On top of that, there has been a great deal of activity in the main part of our business --19th & early 20th century works of art. Paintings by Antoine Blanchard, Eugene Boudin, Edouard Cortes, Paul Dougherty, Daniel Ridgway Knight, Maurice de Vlaminck and Edward Charles Williams found new homes … and there are many other works whose sales are in various stages of completion (we will have many more sale updates shortly). I can tell you that the market for works in the $20,000 - $500,000 range is as strong as ever; again, this is a very good sign for the overall art market. Our biggest problem is … finding really good quality works that are in great condition to replace the sold ones! But we are seasoned hunters and know that we will bag a few … at least I hope so!!
The month of April should be another busy one for us and the general art market. Our current exhibition will come down on the 11th and then we need to pack and ship all the sold works. On top of that, the IRS Art Advisory Panel meeting will take place that same week and we also need pack and ship all the works we will have on display at the Chicago International Art, Antique and Jewelry Show which runs from April 24 – 28. In the public arena, we will begin to see more minor sales … getting us all ready for the BIG ONES in May.
Now on to a couple of reviews…
Victorian & British Impressionist
The Christie’s South Kensington, Victorian & British Impressionist Art Sale shed some pretty interesting insights on the growth and comeback of the middle sector of the art market. No, the sale did not make millions upon millions of dollars like the contemporary sales….it did not even break £1 million. But 92 of the 117 lots offered, equating to 79%, were sold. So, if the contemporary sales bring in hundreds of millions of dollars, why does the small sale tell us so much about the current standings of the market? Increasing sales at the lower and mid-range auctions means NEW BUYERS (and the return of the general art collector)!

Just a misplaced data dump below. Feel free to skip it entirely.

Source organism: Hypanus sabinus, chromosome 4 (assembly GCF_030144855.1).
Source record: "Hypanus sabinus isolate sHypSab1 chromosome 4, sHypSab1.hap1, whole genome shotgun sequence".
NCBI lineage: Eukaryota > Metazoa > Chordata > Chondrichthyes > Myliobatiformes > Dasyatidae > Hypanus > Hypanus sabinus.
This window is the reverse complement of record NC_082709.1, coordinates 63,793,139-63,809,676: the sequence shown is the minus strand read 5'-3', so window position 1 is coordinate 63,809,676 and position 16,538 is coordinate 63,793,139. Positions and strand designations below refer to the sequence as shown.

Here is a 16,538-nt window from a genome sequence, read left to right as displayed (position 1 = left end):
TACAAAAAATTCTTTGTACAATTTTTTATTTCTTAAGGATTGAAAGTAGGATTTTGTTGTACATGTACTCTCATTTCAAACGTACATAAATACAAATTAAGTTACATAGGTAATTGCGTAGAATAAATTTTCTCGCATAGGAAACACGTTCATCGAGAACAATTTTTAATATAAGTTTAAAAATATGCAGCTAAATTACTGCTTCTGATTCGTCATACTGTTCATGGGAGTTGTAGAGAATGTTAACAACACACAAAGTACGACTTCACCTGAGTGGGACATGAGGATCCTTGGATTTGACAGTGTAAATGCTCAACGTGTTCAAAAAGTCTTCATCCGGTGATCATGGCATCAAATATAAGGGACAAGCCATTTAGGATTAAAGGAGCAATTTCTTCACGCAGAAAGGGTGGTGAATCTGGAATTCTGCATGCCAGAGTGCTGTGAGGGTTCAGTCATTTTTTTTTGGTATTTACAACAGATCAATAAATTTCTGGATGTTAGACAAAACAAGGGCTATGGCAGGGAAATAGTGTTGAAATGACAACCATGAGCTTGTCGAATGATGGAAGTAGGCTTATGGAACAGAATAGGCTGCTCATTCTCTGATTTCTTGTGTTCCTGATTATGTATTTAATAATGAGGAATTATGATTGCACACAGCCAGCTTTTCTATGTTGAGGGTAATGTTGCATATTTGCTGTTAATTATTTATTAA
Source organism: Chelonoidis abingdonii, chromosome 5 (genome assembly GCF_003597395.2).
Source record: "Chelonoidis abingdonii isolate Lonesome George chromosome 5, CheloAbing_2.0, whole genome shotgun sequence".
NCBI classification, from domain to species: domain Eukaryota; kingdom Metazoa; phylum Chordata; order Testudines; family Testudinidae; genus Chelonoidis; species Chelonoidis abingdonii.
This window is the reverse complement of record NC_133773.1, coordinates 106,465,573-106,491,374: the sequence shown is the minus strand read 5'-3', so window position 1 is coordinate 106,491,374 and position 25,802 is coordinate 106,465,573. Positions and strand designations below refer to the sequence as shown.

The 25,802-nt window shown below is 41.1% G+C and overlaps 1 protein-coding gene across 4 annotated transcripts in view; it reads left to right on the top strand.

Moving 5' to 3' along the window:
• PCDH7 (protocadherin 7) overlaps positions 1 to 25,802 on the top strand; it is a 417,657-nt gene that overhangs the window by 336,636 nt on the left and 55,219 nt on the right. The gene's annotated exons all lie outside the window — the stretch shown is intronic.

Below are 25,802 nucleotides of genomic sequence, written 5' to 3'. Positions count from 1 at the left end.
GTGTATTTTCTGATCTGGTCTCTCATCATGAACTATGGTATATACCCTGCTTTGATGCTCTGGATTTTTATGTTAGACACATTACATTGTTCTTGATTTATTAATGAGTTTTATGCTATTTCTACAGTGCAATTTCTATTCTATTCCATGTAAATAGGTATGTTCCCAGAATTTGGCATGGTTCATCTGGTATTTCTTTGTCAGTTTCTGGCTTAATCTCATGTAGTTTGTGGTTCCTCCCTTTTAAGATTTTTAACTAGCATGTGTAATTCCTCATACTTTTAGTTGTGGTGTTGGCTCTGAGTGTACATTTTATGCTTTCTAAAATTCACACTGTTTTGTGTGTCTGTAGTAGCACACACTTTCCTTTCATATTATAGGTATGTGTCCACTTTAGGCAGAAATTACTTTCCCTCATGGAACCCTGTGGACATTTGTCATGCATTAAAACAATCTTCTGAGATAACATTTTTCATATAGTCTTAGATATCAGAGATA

When the large sales are held, millionaires and billionaires fight it out for the newest ” Warhol” to hit the market, while the rest of the world watches in awe and amazement that someone has THAT MUCH money. These “Big Honchos” do not typically invest in the works offered at the smaller sales which, during the past few years, has caused many works to land on the failing side of their estimates … yes, there have been some very big ‘buy-in/unsold” numbers.
The V&B Impressionist Sale had a pre-sale low estimate of £570,800 ($947K) and brought in well above that at £709,375 ($1.17M). So, if the big guys aren’t investing their money in this area of the art market, and the more affordable sales are doing well, a good guess is that new buyers and new money are entering the field. A great feeling for us over here – YES! There is still a future in the art business!
The highlight of the sale was Keeley Halswelle’s Waiting for the Blessing of Pope Pius IX at St John Lateran, Rome; at £37,500 ($62,250) the work was right in line with its estimate of £30,000 – £50,000 ($50-83K). This painting is a smaller version of Halswelle’s 1879 Royal Academy entry, and was most likely commissioned by an admirer of the Royal Academy piece. It is also interesting to note that the painting has been at auction twice in the “recent” past, once in 2012 – when it was unsold – and prior to that in 1991 where it sold for £16,500.
The next priciest lot was Frank Cadogan Cowper’s Ecce Ancilla Domini! (The Annunciation) … a pair of paintings, one featuring Angel Gabriel and the other of Mary slumped over in bed. The work illustrates Cowper’s influence from Rossetti, co-founder of the Pre-Raphaelite Brotherhood, a small group of well-known 19th century artists who shunned the academies approach of teaching art and reflected back towards the works of Raphael and Michelangelo. With an estimate of £20,000 and £30,000 ($33-50K), this work made just over the high estimate at £32,500 ($54K).
The third highest price was for Harold C. Harvey’s Summer. Estimated at £20,000 and £30,000 ($33-50K), it sold for £23,750 ($39.5K). Born in Cornwall, Harvey spent most of his career painting the working class and landscapes of his hometown. Summer captures a woman picking flowers in a garden with a vast landscape of rolling hills behind her. The painting was offered at auction twice in the past, 2013 and 1989, both times it was unsold.
While the three works above took gold, silver and bronze – there are a few more honorable mentions. Sir Alfred James Munnings’ A quite stretch of the river was estimated at £6,000 – £10,000 ($10-16.5K) yet it made £20,000 ($33K). This Munnings, a sporting artist, is a very loose impressionistic landscape of two men who seem to be pitching hay by the river. Painted early in his career, 1900, this work made quite a good price for the size, date and subject.
Another work that stood out was Tom Mostyn’s The Garden Pool. Estimated at £1,500 -£2,500 ($2,500-4,150) this work made £12,500 ($20.7K). Now here is the most interesting part, on June 23, 2013 this same painting was sold at a small sale and brought 1,000 EUR … that is what we call a “quick flip” ... not to mention a pretty good return on the investment!